The Stranger is a 1942 novel by French author Albert Camus. Its theme and outlook are often cited as examples of Camus’s philosophy, absurdism coupled with that of existentialism, though Camus personally rejected the latter label.
The title character is Meursault, an indifferent French Algerian described as “a citizen of France domiciled in North Africa, a man of the Mediterranean, an homme du midi yet one who hardly partakes of the traditional Mediterranean culture”. He attends his mother’s funeral. A few days later, he kills an Arab man in French Algiers, who was involved in a conflict with one of Meursault’s neighbors. Meursault is tried and sentenced to death. The story is divided into two parts, presenting Meursault’s first-person narrative view before and after the murder, respectively.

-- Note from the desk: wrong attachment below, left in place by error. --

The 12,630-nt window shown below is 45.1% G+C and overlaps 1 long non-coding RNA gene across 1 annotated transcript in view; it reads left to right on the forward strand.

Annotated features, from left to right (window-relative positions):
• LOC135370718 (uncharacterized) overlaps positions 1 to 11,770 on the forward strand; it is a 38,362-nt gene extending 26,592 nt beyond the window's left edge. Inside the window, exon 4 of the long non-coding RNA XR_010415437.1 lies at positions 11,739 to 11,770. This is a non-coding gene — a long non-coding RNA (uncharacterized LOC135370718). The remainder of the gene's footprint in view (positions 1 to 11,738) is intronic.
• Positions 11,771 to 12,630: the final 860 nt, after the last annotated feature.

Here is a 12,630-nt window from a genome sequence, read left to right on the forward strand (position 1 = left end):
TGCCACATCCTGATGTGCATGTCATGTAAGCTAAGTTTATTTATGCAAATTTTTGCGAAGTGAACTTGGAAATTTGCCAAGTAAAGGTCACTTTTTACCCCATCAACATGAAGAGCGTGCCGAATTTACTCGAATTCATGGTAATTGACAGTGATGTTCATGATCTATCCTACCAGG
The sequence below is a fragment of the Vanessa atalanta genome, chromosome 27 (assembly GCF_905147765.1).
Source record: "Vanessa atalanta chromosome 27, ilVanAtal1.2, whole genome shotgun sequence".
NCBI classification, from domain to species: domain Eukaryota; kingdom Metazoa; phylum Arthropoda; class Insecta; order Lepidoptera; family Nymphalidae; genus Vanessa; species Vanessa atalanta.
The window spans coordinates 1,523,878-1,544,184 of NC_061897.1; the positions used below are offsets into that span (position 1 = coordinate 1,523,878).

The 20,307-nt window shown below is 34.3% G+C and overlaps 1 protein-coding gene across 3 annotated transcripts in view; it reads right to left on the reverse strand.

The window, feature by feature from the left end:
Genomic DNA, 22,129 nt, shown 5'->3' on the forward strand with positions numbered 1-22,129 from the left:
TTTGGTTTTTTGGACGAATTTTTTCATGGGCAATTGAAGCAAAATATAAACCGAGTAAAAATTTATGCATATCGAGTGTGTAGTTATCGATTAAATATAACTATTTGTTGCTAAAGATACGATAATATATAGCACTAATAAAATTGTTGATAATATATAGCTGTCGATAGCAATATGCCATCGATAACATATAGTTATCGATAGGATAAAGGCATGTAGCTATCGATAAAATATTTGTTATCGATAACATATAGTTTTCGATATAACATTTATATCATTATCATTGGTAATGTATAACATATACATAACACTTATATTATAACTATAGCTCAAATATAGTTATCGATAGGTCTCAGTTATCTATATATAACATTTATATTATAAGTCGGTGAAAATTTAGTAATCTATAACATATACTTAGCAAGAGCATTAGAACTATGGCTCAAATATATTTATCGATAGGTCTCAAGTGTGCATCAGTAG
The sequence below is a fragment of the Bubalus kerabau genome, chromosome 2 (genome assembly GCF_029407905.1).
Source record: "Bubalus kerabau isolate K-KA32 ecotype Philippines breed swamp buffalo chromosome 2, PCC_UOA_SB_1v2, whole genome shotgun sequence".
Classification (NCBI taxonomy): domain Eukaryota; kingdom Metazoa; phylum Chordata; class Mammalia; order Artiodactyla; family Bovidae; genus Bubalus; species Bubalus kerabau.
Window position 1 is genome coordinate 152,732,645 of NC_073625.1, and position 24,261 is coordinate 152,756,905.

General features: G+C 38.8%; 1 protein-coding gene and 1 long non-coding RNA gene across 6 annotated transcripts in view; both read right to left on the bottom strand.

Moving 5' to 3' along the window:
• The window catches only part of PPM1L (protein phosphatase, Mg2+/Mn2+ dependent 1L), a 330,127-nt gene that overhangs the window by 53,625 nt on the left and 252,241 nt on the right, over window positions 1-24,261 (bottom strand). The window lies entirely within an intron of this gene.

In January 1955, Camus wrote:
I summarized The Stranger a long time ago, with a remark I admit was highly paradoxical: “In our society any man who does not weep at his mother’s funeral runs the risk of being sentenced to death.” I only meant that the hero of my book is condemned because he does not play the game.
The Stranger’s first edition consisted of only 4,400 copies, which was so few that it could not be a best-seller. Since it was published during the Nazi occupation of France, there was a possibility that the Propaganda-Staffel would censor it, but a representative of the Occupation authorities felt it contained nothing damaging to their cause, so it was published without omissions. However, the novel was well received in anti-Nazi circles (indicating that the Propaganda-Staffel had made a mistake) and in Jean-Paul Sartre’s article “Explication de L’Étranger”.
Translated four times into English, and also into numerous other languages, the novel has long been considered a classic of 20th-century literature. Le Monde ranks it as number one on its 100 Books of the Century.